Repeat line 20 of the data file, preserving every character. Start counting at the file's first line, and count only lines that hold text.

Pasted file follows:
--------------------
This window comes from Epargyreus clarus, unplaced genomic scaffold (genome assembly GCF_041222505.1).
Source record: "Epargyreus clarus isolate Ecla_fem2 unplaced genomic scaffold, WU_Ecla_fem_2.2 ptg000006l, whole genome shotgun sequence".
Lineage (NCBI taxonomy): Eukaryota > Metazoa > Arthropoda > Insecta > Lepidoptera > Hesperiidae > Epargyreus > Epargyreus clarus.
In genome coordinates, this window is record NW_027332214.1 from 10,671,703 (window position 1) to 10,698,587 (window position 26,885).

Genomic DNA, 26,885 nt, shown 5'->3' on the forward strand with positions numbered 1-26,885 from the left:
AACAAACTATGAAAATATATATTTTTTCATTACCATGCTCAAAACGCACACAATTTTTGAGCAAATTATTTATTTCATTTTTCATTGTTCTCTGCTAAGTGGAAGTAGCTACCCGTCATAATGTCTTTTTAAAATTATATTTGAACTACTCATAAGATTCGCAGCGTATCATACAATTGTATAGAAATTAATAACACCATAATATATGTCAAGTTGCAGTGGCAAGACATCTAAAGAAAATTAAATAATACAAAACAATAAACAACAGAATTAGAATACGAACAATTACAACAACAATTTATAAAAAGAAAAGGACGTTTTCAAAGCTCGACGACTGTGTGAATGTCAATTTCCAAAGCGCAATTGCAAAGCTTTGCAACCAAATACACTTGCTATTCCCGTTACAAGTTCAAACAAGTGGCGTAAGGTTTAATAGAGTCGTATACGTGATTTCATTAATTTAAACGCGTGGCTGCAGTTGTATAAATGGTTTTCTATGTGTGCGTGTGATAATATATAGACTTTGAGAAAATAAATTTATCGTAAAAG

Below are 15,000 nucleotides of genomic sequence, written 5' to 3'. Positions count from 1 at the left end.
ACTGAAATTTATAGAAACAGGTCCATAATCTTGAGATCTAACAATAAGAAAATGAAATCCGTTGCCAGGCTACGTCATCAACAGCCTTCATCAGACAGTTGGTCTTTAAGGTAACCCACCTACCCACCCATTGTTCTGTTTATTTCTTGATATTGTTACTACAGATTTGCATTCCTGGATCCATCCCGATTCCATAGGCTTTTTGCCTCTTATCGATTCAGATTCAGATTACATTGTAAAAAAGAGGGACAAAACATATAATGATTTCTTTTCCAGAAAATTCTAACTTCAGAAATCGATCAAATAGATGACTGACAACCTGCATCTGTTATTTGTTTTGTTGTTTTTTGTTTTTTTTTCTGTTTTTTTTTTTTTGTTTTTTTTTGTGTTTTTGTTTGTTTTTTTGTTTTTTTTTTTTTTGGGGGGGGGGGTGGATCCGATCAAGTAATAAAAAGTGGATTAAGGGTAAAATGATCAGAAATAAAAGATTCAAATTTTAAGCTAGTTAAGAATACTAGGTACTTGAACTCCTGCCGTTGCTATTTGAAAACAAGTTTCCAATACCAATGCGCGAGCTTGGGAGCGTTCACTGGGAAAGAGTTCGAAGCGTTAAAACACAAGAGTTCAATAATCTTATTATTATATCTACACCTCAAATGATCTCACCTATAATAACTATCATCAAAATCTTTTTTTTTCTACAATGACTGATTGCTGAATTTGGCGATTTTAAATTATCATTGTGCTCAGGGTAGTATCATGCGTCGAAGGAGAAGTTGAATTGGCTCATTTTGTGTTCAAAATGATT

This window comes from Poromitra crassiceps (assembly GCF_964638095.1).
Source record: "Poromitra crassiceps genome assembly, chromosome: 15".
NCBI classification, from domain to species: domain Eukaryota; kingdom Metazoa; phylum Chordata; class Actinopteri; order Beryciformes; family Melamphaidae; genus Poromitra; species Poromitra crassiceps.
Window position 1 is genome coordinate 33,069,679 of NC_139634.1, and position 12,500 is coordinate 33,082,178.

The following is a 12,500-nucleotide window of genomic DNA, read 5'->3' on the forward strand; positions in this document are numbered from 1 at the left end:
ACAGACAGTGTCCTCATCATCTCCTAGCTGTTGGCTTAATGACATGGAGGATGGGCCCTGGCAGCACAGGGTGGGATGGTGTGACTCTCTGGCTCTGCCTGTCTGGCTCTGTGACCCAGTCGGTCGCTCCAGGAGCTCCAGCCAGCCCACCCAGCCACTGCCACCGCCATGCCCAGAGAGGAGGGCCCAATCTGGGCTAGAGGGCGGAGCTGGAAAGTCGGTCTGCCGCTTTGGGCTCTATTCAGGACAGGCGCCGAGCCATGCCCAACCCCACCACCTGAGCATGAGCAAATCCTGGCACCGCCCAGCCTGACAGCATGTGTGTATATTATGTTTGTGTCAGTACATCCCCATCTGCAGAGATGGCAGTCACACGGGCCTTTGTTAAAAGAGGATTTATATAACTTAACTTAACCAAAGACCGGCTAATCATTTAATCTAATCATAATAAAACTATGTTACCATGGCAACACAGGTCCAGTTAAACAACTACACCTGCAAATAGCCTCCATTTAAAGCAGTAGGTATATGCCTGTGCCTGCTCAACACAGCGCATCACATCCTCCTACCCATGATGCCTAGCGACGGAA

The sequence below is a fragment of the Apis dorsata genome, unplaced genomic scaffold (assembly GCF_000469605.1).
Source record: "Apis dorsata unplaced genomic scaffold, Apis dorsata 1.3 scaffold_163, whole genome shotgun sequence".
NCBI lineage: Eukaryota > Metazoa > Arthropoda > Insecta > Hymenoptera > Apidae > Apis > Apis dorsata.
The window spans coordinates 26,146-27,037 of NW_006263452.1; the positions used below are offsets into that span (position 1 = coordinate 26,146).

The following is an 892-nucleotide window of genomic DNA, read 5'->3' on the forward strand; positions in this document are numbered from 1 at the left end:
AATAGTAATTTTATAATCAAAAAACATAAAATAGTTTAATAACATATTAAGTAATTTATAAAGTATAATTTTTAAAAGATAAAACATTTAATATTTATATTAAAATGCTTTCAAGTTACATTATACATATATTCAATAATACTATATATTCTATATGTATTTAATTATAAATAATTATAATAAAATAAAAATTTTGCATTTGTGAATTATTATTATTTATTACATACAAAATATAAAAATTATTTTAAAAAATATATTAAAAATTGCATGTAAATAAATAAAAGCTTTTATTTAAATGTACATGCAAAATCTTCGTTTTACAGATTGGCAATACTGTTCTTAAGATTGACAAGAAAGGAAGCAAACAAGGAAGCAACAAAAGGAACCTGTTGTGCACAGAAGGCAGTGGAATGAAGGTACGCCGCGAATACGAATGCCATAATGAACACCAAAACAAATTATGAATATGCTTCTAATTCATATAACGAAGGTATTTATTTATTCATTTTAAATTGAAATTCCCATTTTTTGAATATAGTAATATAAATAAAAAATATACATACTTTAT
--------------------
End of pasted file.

AATAGTAATTTTATAATCAAAAAACATAAAATAGTTTAATAACATATTAAGTAATTTATAAAGTATAATTTTTAAAAGATAAAACATTTAATATTTATATTAAAATGCTTTCAAGTTACATTATACATATATTCAATAATACTATATATTCTATATGTATTTAATTATAAATAATTATAATAAAATAAAAATTTTGCATTTGTGAATTATTATTATTTATTACATACAAAATATAAAAATTATTTTAAAAAATATATTAAAAATTGCATGTAAATAAATAAAAGCTTTTATTTAAATGTACATGCAAAATCTTCGTTTTACAGATTGGCAATACTGTTCTTAAGATTGACAAGAAAGGAAGCAAACAAGGAAGCAACAAAAGGAACCTGTTGTGCACAGAAGGCAGTGGAATGAAGGTACGCCGCGAATACGAATGCCATAATGAACACCAAAACAAATTATGAATATGCTTCTAATTCATATAACGAAGGTATTTATTTATTCATTTTAAATTGAAATTCCCATTTTTTGAATATAGTAATATAAATAAAAAATATACATACTTTAT